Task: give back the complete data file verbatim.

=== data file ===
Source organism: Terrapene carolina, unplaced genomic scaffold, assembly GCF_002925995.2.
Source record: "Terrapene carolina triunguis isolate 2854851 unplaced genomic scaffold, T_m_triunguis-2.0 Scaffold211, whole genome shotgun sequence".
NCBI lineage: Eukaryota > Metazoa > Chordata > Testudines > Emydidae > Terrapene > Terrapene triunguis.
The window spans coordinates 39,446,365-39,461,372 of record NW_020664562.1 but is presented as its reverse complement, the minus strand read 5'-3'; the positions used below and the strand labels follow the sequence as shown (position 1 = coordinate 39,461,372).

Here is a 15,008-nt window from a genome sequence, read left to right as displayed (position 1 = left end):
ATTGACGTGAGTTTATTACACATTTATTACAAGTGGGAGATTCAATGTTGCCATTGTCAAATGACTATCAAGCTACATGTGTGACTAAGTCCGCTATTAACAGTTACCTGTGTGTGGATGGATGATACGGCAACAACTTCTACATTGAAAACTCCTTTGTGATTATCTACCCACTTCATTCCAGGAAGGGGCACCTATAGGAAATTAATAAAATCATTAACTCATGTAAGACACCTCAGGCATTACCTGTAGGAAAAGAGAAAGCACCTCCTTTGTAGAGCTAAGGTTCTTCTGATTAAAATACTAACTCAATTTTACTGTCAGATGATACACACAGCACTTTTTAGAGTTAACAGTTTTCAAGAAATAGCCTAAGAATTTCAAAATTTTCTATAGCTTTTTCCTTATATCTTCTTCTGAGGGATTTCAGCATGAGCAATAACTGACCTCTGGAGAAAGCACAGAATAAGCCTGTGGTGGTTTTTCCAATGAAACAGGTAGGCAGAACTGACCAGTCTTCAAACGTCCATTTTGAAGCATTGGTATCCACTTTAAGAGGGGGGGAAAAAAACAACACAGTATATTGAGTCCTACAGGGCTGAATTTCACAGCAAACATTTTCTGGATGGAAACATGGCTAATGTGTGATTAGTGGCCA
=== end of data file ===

Source organism: Terrapene carolina, unplaced genomic scaffold, assembly GCF_002925995.2.
Source record: "Terrapene carolina triunguis isolate 2854851 unplaced genomic scaffold, T_m_triunguis-2.0 Scaffold211, whole genome shotgun sequence".
NCBI lineage: Eukaryota > Metazoa > Chordata > Testudines > Emydidae > Terrapene > Terrapene triunguis.
The window spans coordinates 39,446,365-39,461,372 of record NW_020664562.1 but is presented as its reverse complement, the minus strand read 5'-3'; the positions used below and the strand labels follow the sequence as shown (position 1 = coordinate 39,461,372).

Here is a 15,008-nt window from a genome sequence, read left to right as displayed (position 1 = left end):
ATTGACGTGAGTTTATTACACATTTATTACAAGTGGGAGATTCAATGTTGCCATTGTCAAATGACTATCAAGCTACATGTGTGACTAAGTCCGCTATTAACAGTTACCTGTGTGTGGATGGATGATACGGCAACAACTTCTACATTGAAAACTCCTTTGTGATTATCTACCCACTTCATTCCAGGAAGGGGCACCTATAGGAAATTAATAAAATCATTAACTCATGTAAGACACCTCAGGCATTACCTGTAGGAAAAGAGAAAGCACCTCCTTTGTAGAGCTAAGGTTCTTCTGATTAAAATACTAACTCAATTTTACTGTCAGATGATACACACAGCACTTTTTAGAGTTAACAGTTTTCAAGAAATAGCCTAAGAATTTCAAAATTTTCTATAGCTTTTTCCTTATATCTTCTTCTGAGGGATTTCAGCATGAGCAATAACTGACCTCTGGAGAAAGCACAGAATAAGCCTGTGGTGGTTTTTCCAATGAAACAGGTAGGCAGAACTGACCAGTCTTCAAACGTCCATTTTGAAGCATTGGTATCCACTTTAAGAGGGGGGGAAAAAAACAACACAGTATATTGAGTCCTACAGGGCTGAATTTCACAGCAAACATTTTCTGGATGGAAACATGGCTAATGTGTGATTAGTGGCCA